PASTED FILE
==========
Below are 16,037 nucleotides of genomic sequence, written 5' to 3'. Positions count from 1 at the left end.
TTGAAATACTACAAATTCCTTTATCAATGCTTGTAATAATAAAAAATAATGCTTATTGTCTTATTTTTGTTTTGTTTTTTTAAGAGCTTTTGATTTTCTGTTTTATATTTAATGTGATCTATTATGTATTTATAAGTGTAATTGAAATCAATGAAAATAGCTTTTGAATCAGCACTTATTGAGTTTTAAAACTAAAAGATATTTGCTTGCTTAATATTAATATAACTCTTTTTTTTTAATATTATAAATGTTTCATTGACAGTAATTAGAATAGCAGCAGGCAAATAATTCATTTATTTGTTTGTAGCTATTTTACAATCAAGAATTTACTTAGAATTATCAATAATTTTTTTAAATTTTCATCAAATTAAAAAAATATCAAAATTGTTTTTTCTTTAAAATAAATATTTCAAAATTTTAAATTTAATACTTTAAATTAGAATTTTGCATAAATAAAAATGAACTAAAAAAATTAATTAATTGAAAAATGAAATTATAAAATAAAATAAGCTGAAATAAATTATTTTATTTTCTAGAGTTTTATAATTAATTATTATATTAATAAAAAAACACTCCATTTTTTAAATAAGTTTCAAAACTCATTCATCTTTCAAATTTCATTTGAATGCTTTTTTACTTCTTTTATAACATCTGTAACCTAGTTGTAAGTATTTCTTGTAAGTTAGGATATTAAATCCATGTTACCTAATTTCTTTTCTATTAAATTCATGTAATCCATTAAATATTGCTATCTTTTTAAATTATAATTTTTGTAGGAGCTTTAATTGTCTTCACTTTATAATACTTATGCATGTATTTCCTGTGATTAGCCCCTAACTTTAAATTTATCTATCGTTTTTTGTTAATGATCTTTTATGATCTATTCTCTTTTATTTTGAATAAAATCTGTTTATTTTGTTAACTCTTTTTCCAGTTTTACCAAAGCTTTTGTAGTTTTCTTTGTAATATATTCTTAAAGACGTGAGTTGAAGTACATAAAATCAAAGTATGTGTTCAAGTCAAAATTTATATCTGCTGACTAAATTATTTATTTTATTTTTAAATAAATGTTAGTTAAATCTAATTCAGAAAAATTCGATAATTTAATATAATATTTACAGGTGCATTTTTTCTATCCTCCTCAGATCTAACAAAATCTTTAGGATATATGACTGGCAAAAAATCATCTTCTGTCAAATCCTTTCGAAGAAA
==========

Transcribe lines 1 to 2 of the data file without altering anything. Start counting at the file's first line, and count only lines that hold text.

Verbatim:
Below are 16,037 nucleotides of genomic sequence, written 5' to 3'. Positions count from 1 at the left end.
TTGAAATACTACAAATTCCTTTATCAATGCTTGTAATAATAAAAAATAATGCTTATTGTCTTATTTTTGTTTTGTTTTTTTAAGAGCTTTTGATTTTCTGTTTTATATTTAATGTGATCTATTATGTATTTATAAGTGTAATTGAAATCAATGAAAATAGCTTTTGAATCAGCACTTATTGAGTTTTAAAACTAAAAGATATTTGCTTGCTTAATATTAATATAACTCTTTTTTTTTAATATTATAAATGTTTCATTGACAGTAATTAGAATAGCAGCAGGCAAATAATTCATTTATTTGTTTGTAGCTATTTTACAATCAAGAATTTACTTAGAATTATCAATAATTTTTTTAAATTTTCATCAAATTAAAAAAATATCAAAATTGTTTTTTCTTTAAAATAAATATTTCAAAATTTTAAATTTAATACTTTAAATTAGAATTTTGCATAAATAAAAATGAACTAAAAAAATTAATTAATTGAAAAATGAAATTATAAAATAAAATAAGCTGAAATAAATTATTTTATTTTCTAGAGTTTTATAATTAATTATTATATTAATAAAAAAACACTCCATTTTTTAAATAAGTTTCAAAACTCATTCATCTTTCAAATTTCATTTGAATGCTTTTTTACTTCTTTTATAACATCTGTAACCTAGTTGTAAGTATTTCTTGTAAGTTAGGATATTAAATCCATGTTACCTAATTTCTTTTCTATTAAATTCATGTAATCCATTAAATATTGCTATCTTTTTAAATTATAATTTTTGTAGGAGCTTTAATTGTCTTCACTTTATAATACTTATGCATGTATTTCCTGTGATTAGCCCCTAACTTTAAATTTATCTATCGTTTTTTGTTAATGATCTTTTATGATCTATTCTCTTTTATTTTGAATAAAATCTGTTTATTTTGTTAACTCTTTTTCCAGTTTTACCAAAGCTTTTGTAGTTTTCTTTGTAATATATTCTTAAAGACGTGAGTTGAAGTACATAAAATCAAAGTATGTGTTCAAGTCAAAATTTATATCTGCTGACTAAATTATTTATTTTATTTTTAAATAAATGTTAGTTAAATCTAATTCAGAAAAATTCGATAATTTAATATAATATTTACAGGTGCATTTTTTCTATCCTCCTCAGATCTAACAAAATCTTTAGGATATATGACTGGCAAAAAATCATCTTCTGTCAAATCCTTTCGAAGAAA